In the past five years, I have held five public meetings on this issue in my constituency. Most of the ordinary people who attended asked the most pertinent question, namely, why is it that their Government, this Dáil and the people they elected to do their bidding have not devised a legislative scheme to place a framework around this legal and political mess. I could not answer the question because the Government does not know what it is doing.

It has no plan to deal with this issue. There is no road map to a solution even though the issue first arose on the political agenda about six years ago.

Complaints are often made about the appalling situation that pertains to ground rent. People living in parts of my constituency are supposed to pay an annual rent to absentee landlords who have titles of ownership dating back several hundred years, although many refuse. Management companies are the modern equivalent of ground rent. Shame on the Government for allowing this issue to develop under our noses over the past ten years without any political or legal response.

Why do local authorities make it a condition of every application for residential developments that a management company is put in place? They are continually withdrawing essential basic services from householders. This problem particularly affects my constituency, where 10% of all households have to pay substantial sums of money to management companies in the complete absence of a legislative framework. It is a scam from start to finish. Often, the only way young couples can get a mortgage is over a 30-year term. Many are faced with negative equity and now they discover they have no control over this new tax levied on them by an unaccountable management company.

Some colleagues have suggested that a way to resolve this is by giving more power to residents to attend meetings and take responsibility. At a recent public meeting which I organised in an estate in Ballycullen in my constituency, the success of one resident in reducing charges for the year by taking control of the local management company was discussed, but everyone else at the meeting came to the conclusion that they did not want to undergo the hardships involved. These were working people, with better things to do with their lives than organise management companies or take responsibility for the maintenance of estates. Those who believe a huge body of ordinary people want to take control of these matters should be warned that a lot of work is involved in rooting out bad companies and replacing them with agents. Therefore, I caution people about suggesting that the political support exists for such a change.

Much of the responsibility lies with local authorities. Councillors should demand to know why new applications carry conditions of subservience to management companies. The issue has to be addressed through legislation. The Government's response has been pathetic and the new framework announced by the Minister for the Environment, Heritage and Local Government, Deputy Gormley, gives little confidence to the people who are left in this situation. Action was needed five years ago and even if new legislation is put in place quickly, it may not have a retrospective effect on existing housing stock.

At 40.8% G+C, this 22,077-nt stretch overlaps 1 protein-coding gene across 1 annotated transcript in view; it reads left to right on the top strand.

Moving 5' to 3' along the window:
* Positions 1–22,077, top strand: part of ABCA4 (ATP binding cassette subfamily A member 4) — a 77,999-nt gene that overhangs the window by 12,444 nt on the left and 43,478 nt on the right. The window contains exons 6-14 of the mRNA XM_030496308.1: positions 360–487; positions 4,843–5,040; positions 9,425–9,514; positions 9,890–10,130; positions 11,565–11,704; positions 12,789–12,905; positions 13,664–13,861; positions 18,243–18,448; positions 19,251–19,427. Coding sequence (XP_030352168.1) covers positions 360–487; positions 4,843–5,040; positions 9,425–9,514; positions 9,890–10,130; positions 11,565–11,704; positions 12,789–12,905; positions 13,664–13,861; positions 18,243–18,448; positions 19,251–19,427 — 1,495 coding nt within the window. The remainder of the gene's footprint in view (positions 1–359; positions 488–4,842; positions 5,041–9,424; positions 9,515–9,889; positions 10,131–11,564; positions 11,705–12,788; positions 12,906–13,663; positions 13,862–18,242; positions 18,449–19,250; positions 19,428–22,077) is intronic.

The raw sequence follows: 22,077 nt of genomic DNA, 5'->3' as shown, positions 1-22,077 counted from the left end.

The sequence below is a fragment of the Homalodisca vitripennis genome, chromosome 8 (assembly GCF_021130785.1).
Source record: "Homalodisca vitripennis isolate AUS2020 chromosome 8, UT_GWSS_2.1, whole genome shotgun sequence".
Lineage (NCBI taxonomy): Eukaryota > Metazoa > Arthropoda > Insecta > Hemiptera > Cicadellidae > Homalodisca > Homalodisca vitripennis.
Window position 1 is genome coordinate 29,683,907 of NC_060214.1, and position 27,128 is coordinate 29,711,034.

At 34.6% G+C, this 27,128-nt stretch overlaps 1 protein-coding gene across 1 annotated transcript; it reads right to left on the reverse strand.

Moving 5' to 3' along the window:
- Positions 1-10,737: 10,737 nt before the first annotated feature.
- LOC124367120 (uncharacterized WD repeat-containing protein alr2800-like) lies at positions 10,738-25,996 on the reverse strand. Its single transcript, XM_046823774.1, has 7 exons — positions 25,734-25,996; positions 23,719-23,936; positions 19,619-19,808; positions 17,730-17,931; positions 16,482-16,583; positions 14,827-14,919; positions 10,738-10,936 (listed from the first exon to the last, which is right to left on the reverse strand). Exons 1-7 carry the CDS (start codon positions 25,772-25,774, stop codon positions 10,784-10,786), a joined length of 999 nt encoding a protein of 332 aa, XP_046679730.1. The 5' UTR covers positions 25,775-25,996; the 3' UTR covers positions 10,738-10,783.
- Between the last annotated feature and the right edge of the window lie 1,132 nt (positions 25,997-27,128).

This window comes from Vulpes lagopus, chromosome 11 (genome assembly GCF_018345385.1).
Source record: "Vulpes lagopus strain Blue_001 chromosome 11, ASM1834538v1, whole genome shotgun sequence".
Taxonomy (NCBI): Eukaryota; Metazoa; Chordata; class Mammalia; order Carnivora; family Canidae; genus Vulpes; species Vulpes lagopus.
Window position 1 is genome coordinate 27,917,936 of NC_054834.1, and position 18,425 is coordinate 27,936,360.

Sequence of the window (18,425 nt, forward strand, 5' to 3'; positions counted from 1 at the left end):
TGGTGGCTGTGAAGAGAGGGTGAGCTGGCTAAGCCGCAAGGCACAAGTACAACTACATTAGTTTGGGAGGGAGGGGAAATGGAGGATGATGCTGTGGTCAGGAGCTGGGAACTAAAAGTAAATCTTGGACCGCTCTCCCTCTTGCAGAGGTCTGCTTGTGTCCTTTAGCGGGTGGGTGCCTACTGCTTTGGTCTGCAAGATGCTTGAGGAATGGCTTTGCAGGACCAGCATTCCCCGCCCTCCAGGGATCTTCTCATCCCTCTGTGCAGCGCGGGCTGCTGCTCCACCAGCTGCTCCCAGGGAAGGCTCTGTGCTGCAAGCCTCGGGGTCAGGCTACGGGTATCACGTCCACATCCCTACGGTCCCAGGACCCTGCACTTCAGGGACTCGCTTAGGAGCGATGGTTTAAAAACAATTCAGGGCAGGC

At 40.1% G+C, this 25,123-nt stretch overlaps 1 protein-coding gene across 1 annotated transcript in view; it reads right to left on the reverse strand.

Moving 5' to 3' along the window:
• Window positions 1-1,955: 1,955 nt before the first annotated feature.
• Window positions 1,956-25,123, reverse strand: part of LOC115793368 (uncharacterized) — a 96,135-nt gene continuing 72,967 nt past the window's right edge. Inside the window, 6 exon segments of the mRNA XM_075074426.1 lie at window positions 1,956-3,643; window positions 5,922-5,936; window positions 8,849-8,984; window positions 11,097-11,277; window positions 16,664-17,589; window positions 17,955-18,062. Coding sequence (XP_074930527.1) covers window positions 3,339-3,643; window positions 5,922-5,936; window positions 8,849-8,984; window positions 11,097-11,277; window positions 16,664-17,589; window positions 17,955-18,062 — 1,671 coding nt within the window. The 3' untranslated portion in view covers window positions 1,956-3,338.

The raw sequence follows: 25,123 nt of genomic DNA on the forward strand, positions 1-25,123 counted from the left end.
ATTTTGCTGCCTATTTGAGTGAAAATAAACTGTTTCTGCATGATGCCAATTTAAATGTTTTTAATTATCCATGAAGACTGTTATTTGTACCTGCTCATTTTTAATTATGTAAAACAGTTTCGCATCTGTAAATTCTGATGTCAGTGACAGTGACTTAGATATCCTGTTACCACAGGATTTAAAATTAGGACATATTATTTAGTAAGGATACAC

I support this Fine Gael motion because it highlights the unacceptable situation whereby many people living in apartments and housing developments are burdened with spiralling management fees and receive little in return. The lack of accountability among property management companies and agents needs to be urgently addressed, particularly in light of the current economic climate.

In my constituency of Dublin South-Central, apartment complexes have become part of the skyline in recent years. These apartments have afforded many young people the opportunity to get their feet on the property ladder. The affordable housing scheme has also enabled young people to purchase apartments in the city which they might otherwise not have been able to afford. At present, 8,500 people are on Dublin City Council's affordable housing list. However, the council has suspended this list because demand exceeds supply and people who have managed to buy under the scheme are faced with rapidly increasing management fees. In that context, I would like to know what is affordable about this scheme.

In many cases, management companies are controlled by developers and residents have little or no say, despite the fact that the overall aim of such companies is that property owners run them. This area is filled with confusion and there is a real need for clarity, especially in regard to issues such as maintenance, upkeep and waste management. Although management fees often start at approximately €1,000, they vary widely and can increase from year to year. I recently met a young couple who bought into an affordable housing scheme but are now being billed €3,000 for this year's management fees without any justification for the increase. Residents of apartment complexes feel they are being held to ransom because they are legally obliged to pay management fees even though there is no obligation on management agents to account for the money they collect. In some cases, residents have come together to agree affordable increases with management agents and have even reduced their fees, which represents a step in the right direction.